Addendum: This year we celebrate the Countryside Act’s 50th Anniversary.  One of the outcomes of the Act was the creation of Country Parks – and a key component of Country Parks was enjoyment of the countryside and I reckon David Wallace’s work is a fine example of Country Parks in action today.

UPDATE: On the night of October 17th someone came to the Country Park sawed the carving from its trunk and stole the lovely carving and took it away. Now all that remains of David’s work of all Summer long is a tree stump. If you ever get offered or see anything resembling David’s tree carving from the pics above please inform the Police.

It was great to see my portrait of cabinet maker Gary Mowle being featured at the Freshwater Coffee House on the Isle of Wight today. Gary was one of my portraits in my recent West Wight People and Place exhibition held at the Dimbola Museum and Galleries earlier this year. 

The exhibition illustrated local people and their connection to heritage and local community. Gary was one of 16 other portraits of West Wight people. 

Gary Mowle, an image from West Wight People and Place

Stefan Powell the owner (pictured right above) of the Freshwater Coffee House has featured the photograph of Gary as the first in a line of portraits, in the coming months, to illustrate the diversity of people living in this corner of the Island.

 

West Wight People and Place

My aim over 2017 with West Wight People and Place was to try and capture a sense of place of the area, through photographing people in the rural community of West Wight – and through them their activities and connections to heritage, land, sea and community.

Whether I have achieved my ambition or not is open to question, but personally I have certainly learnt a lot about this part of the Isle of Wight such as the social issues around living in coastal towns and the management of landscape of the Wight AONB and Heritage Coast.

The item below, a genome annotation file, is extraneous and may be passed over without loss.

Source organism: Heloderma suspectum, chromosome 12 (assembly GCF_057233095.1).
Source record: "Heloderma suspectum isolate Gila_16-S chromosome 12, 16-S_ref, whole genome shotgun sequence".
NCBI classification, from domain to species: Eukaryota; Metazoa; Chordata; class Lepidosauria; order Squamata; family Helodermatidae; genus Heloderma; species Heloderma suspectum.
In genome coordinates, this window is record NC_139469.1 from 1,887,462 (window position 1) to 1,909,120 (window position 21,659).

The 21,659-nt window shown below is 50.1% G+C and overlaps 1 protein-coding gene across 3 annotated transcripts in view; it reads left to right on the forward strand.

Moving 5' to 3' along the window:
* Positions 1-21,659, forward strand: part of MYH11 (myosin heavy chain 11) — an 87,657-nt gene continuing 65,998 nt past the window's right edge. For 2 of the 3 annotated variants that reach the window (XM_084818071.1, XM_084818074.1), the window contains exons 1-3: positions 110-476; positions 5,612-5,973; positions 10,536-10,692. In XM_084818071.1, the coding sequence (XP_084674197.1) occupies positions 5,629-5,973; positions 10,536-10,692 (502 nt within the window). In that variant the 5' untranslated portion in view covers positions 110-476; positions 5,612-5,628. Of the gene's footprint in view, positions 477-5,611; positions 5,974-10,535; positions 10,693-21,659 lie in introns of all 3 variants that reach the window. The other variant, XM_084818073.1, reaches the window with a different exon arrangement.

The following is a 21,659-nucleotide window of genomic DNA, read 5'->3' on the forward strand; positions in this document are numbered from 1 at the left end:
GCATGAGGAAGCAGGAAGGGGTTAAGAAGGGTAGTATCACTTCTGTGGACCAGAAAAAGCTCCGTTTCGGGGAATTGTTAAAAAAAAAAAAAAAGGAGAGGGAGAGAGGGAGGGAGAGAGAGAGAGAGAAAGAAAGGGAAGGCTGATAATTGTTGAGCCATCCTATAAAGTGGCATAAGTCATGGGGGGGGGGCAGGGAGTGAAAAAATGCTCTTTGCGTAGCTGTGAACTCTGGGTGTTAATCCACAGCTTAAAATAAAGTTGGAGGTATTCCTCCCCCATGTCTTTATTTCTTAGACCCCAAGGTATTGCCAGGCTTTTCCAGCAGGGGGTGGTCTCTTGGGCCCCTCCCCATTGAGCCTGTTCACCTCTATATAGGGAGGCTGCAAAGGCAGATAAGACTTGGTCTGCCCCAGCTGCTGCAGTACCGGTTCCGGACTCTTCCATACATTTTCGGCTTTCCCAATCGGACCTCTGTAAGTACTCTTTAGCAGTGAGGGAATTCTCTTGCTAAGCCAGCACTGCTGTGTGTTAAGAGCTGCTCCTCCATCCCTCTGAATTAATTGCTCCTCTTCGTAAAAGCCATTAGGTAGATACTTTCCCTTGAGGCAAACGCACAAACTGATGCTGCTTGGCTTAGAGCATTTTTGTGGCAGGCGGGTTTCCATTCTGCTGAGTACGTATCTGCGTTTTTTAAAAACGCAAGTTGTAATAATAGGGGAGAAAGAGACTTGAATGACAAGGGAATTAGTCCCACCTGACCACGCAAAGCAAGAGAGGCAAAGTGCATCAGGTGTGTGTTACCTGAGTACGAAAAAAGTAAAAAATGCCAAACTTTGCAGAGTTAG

The people in the photographs are undertaking a whole range of activities to be found on this western tip of the island and include cattle farming at Alum Bay, next to the world famous Needles to willow weaving an arbor on the wildlife rich Yar estuary, just a few minutes walk from Yarmouth.

James Osman, Warren Farm, Alum Bay

Each picture in the exhibition has some accompanying text about the person in the photograph to explain who they are and there connection to the West Wight area. Other people featured include a shepherd, artist, historian, community activist, cabinet maker and more.

Kingsley Hollis, Shepherd, Newtown National Nature Reserve

An image from West Wight people and Place

Joanna English, Artist, Headon Warren

 

 

 

 

 

 

 

 

 

 

The exhibition is being held at the Dimbola Museum and Galleries in Freshwater Bay from the 26th January until the 13th May.

Further details to be found Here 

West Wight People and Place

The West Wight People and Place project is taking shape. A few more portraits to take and then final preparation for the exhibition early next year.